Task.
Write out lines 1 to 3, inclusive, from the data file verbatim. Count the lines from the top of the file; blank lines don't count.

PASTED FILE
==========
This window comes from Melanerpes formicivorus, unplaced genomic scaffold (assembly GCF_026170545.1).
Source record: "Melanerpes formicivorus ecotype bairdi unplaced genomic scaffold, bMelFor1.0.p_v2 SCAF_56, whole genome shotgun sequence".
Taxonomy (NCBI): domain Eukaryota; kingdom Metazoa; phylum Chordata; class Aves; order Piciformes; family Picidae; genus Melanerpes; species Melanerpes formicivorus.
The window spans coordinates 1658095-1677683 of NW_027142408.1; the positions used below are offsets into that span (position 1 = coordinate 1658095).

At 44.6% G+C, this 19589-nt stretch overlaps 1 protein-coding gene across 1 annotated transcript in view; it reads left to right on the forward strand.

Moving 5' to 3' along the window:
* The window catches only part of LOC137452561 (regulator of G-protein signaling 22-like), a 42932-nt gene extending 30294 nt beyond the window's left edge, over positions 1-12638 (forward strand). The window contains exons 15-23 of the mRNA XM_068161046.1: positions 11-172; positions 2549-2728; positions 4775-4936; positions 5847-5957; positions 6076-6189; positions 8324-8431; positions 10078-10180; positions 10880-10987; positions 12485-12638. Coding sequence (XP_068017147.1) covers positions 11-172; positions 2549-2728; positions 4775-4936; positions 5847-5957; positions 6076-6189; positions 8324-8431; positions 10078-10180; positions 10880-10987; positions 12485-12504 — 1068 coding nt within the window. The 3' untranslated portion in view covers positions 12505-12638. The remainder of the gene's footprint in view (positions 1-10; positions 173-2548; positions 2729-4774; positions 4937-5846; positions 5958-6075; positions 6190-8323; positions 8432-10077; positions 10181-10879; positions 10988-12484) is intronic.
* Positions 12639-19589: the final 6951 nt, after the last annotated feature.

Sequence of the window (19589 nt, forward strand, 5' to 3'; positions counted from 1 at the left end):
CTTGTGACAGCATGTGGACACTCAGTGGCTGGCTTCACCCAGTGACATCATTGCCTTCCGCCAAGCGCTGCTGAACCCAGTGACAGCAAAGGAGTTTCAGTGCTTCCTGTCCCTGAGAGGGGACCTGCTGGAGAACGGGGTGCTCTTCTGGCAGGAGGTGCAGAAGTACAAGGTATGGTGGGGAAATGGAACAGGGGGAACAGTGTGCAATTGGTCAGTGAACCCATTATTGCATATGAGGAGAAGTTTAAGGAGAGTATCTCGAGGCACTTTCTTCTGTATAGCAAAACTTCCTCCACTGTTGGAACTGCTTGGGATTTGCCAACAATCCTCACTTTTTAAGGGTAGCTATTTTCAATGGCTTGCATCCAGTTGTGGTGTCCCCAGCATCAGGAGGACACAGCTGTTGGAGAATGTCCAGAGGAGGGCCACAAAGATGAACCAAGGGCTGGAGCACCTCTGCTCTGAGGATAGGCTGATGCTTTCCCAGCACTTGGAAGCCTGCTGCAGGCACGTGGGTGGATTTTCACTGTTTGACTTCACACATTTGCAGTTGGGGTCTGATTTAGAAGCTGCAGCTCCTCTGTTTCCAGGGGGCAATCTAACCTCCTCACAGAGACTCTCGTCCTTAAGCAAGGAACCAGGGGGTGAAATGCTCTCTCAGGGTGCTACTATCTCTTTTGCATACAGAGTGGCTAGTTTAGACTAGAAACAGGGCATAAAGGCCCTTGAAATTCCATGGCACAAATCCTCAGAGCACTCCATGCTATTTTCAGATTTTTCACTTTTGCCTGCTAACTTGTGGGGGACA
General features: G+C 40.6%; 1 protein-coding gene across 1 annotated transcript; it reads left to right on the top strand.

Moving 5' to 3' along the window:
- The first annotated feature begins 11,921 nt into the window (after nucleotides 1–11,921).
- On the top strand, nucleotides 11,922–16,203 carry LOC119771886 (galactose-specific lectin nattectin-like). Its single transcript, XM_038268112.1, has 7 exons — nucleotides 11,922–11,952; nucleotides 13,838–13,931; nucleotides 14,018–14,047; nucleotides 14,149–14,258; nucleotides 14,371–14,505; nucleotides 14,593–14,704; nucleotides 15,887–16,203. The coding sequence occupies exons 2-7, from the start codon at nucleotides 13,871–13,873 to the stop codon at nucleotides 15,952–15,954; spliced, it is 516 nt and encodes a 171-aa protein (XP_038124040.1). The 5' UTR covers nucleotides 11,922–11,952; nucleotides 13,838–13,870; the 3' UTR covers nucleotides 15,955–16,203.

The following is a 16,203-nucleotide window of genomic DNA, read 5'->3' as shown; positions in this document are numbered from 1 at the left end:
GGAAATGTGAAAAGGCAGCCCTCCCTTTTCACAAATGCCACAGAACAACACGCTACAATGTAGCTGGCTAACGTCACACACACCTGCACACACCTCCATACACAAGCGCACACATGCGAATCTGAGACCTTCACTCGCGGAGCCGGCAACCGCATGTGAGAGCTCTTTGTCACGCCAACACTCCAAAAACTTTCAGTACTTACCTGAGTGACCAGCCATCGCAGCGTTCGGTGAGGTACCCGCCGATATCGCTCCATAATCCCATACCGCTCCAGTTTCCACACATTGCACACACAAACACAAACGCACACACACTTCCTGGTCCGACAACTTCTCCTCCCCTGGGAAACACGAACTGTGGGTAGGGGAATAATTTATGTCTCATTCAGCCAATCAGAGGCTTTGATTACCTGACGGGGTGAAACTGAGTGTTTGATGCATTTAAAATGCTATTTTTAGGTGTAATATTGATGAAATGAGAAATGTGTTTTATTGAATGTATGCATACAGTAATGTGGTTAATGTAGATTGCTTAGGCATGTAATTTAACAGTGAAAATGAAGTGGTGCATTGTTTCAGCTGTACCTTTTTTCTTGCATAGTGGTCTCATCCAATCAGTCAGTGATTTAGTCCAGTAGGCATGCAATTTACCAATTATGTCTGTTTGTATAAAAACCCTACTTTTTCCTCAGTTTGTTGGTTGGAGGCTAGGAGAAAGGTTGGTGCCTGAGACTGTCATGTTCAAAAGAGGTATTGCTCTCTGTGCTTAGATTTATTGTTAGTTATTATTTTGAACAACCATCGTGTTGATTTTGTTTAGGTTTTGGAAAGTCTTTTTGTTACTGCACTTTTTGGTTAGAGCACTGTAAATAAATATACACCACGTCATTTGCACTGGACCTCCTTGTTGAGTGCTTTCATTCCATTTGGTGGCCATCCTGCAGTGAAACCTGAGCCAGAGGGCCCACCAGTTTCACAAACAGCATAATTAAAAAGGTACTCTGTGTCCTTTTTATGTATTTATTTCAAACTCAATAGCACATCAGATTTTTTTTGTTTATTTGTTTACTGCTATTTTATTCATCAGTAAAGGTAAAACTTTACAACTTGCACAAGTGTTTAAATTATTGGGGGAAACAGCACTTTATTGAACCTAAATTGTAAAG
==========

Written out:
This window comes from Melanerpes formicivorus, unplaced genomic scaffold (assembly GCF_026170545.1).
Source record: "Melanerpes formicivorus ecotype bairdi unplaced genomic scaffold, bMelFor1.0.p_v2 SCAF_56, whole genome shotgun sequence".
Taxonomy (NCBI): domain Eukaryota; kingdom Metazoa; phylum Chordata; class Aves; order Piciformes; family Picidae; genus Melanerpes; species Melanerpes formicivorus.